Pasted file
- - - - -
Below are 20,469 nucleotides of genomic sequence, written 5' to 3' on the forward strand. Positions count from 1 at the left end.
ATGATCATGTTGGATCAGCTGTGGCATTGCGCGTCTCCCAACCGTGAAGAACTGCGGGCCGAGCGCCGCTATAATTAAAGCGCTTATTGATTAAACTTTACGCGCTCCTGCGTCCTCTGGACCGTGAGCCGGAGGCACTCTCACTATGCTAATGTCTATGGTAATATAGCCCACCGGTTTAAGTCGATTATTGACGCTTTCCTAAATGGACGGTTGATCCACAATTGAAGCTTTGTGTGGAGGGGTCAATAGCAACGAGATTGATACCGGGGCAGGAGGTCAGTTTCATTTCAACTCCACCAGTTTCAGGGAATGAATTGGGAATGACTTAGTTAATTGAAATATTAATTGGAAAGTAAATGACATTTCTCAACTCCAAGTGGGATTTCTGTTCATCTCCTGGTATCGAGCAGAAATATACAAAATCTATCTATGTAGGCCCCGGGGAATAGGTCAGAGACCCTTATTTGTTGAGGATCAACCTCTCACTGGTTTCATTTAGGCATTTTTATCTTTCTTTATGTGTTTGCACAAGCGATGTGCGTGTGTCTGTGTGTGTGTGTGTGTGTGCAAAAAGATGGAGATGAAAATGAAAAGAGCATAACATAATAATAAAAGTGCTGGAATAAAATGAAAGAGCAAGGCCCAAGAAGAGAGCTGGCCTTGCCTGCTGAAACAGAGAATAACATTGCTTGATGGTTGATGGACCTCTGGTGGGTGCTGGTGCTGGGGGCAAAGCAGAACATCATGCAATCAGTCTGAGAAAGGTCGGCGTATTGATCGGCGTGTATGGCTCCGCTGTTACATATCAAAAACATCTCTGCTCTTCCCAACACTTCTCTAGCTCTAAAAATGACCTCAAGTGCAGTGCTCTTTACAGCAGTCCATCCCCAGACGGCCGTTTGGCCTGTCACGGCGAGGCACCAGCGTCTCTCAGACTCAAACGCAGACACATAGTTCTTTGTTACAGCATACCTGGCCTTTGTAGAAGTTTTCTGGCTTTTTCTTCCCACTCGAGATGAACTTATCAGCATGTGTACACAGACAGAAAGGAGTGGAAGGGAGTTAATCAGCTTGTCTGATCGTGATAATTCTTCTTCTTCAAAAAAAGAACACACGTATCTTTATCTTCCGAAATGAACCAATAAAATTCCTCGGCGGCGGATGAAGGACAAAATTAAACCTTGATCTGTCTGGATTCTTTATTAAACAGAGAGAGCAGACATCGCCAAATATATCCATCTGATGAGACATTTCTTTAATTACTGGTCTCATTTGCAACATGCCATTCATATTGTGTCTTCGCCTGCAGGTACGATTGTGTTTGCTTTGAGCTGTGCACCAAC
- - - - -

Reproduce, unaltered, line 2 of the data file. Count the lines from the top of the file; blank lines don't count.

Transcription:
ATGATCATGTTGGATCAGCTGTGGCATTGCGCGTCTCCCAACCGTGAAGAACTGCGGGCCGAGCGCCGCTATAATTAAAGCGCTTATTGATTAAACTTTACGCGCTCCTGCGTCCTCTGGACCGTGAGCCGGAGGCACTCTCACTATGCTAATGTCTATGGTAATATAGCCCACCGGTTTAAGTCGATTATTGACGCTTTCCTAAATGGACGGTTGATCCACAATTGAAGCTTTGTGTGGAGGGGTCAATAGCAACGAGATTGATACCGGGGCAGGAGGTCAGTTTCATTTCAACTCCACCAGTTTCAGGGAATGAATTGGGAATGACTTAGTTAATTGAAATATTAATTGGAAAGTAAATGACATTTCTCAACTCCAAGTGGGATTTCTGTTCATCTCCTGGTATCGAGCAGAAATATACAAAATCTATCTATGTAGGCCCCGGGGAATAGGTCAGAGACCCTTATTTGTTGAGGATCAACCTCTCACTGGTTTCATTTAGGCATTTTTATCTTTCTTTATGTGTTTGCACAAGCGATGTGCGTGTGTCTGTGTGTGTGTGTGTGTGTGCAAAAAGATGGAGATGAAAATGAAAAGAGCATAACATAATAATAAAAGTGCTGGAATAAAATGAAAGAGCAAGGCCCAAGAAGAGAGCTGGCCTTGCCTGCTGAAACAGAGAATAACATTGCTTGATGGTTGATGGACCTCTGGTGGGTGCTGGTGCTGGGGGCAAAGCAGAACATCATGCAATCAGTCTGAGAAAGGTCGGCGTATTGATCGGCGTGTATGGCTCCGCTGTTACATATCAAAAACATCTCTGCTCTTCCCAACACTTCTCTAGCTCTAAAAATGACCTCAAGTGCAGTGCTCTTTACAGCAGTCCATCCCCAGACGGCCGTTTGGCCTGTCACGGCGAGGCACCAGCGTCTCTCAGACTCAAACGCAGACACATAGTTCTTTGTTACAGCATACCTGGCCTTTGTAGAAGTTTTCTGGCTTTTTCTTCCCACTCGAGATGAACTTATCAGCATGTGTACACAGACAGAAAGGAGTGGAAGGGAGTTAATCAGCTTGTCTGATCGTGATAATTCTTCTTCTTCAAAAAAAGAACACACGTATCTTTATCTTCCGAAATGAACCAATAAAATTCCTCGGCGGCGGATGAAGGACAAAATTAAACCTTGATCTGTCTGGATTCTTTATTAAACAGAGAGAGCAGACATCGCCAAATATATCCATCTGATGAGACATTTCTTTAATTACTGGTCTCATTTGCAACATGCCATTCATATTGTGTCTTCGCCTGCAGGTACGATTGTGTTTGCTTTGAGCTGTGCACCAAC